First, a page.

It appears, that the bulk of accidents happen at intersections where they involve third parties. If car are responsible of most of the conflict, it is mainly, pedestrians and cyclists whose pay a disproportionate human toll considering the transportation modal sharing [11]. Furthermore, a study of the Belgium institute on road safety shows that while tram/pedestrian conflicts represent 2.1% of the overall pedestrian conflicts in Brussels, they result in more than 6.7% of vehicle/pedestrian conflicts with severe injuries [4] while that pedestrians represent more than 50% of the overall fatalities on the french trams network [1]. However, a non negligible number of accidents happen outside platforms and crossings: most of them involve emergency braking of the trams, which are responsible of most of the passenger casualties. The french agency has further detailed the pattern of crossing accident, and provides statistic per crossing:

yearly number of tram accidents per crossing, according to their severity type

Comparison with the US

It can be interesting to compare the french statistic to the American one, as reported by the Bureau of Transportation Statistics.

Accident rate comparison between USA and France on LRt and subway network

Though that the accident ratio between subway and LRT witnessed in France is also founded in USA, there is a striking difference in the number of casualties per million of trip.

One explanation to it could be the suicide ratio:

  • statistics are not including casualties due to suicide, but suicide characterization can be different according to the country. Thought that casualties due to suicide are not well documented, anecdotal evidences seem to show that the French authorities are more willing than the North American ones to classify an accident as a suicide: Some officious counting report around 70 suicides per year on the Parisian RATP metro alone [5], when this number is of around 30 in New York City [6], and 15 in Toronto [7]. For purpose of a study on the suicides in the Montreal subway, the researchers have requalified fatalities, considered as accident by the coroner, as suicide [8].

That said, the American LRTs still seem more prone to accident than their french counterpart. We can attempt some explanations to it. .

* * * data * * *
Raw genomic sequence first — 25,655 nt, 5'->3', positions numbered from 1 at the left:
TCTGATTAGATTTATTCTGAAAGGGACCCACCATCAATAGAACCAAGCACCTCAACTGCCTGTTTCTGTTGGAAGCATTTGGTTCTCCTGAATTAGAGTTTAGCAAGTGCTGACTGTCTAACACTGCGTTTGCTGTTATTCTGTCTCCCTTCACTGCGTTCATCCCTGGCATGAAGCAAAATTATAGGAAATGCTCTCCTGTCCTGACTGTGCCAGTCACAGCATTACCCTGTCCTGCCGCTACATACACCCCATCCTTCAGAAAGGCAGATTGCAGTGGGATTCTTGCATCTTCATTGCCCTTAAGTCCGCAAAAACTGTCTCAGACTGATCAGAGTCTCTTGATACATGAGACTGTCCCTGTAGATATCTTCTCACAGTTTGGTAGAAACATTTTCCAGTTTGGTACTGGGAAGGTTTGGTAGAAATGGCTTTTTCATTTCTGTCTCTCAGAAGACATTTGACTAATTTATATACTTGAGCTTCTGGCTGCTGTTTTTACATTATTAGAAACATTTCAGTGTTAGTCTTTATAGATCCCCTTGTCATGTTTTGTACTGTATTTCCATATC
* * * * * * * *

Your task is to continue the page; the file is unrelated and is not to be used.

• LRT accidents are significantly due to third parties, and eventually the measure of accident/trip is unfavorable to the less patronized US LRT vehicle. This explanation can be countered by the fact that busy LRT lines involve busy pedestrians traffic around their route, hence increasing also the chance of accident.
  • Average speed of french LRTs, usually in the 15 to 20km/h range is significantly slower than their american counter part
  • Design of European LRT could be more permissibe too
    • Front design of low floor european LRT seems less prone to drag pedestrian under the railcar
    • All low floor design reduce the chance of fall inside the car in case of emergency braking
  • More frequent LRT could increase the public awareness of their presence
  • Due to the above factor, French LRT seem also less attractive than their US counterpart to suicide candidate

Compared to even recent American design, the European tram design features all low floor train,with “housed” coupler into an all “soft angle” front design, and offers an unobstructed view fro the driver…all these eventually help to prevent or reduce accident consequences (credit photo, Northfolk LRT: LRTA, Brussel tram in Vancouver: Stephen Rees)

Nantes, a real life example

A tramway accident in Nantes (credit photo: Presse Ocean)

To provide some more reality to the statistic, we provide the example of the Nantes Trams network [9]:
it has opened in 85, has 3 lines, totalizing 42km, and carrying an average of 266000 riders /day.

  • One accident every 2 days
  • One accident in 4 involves injuries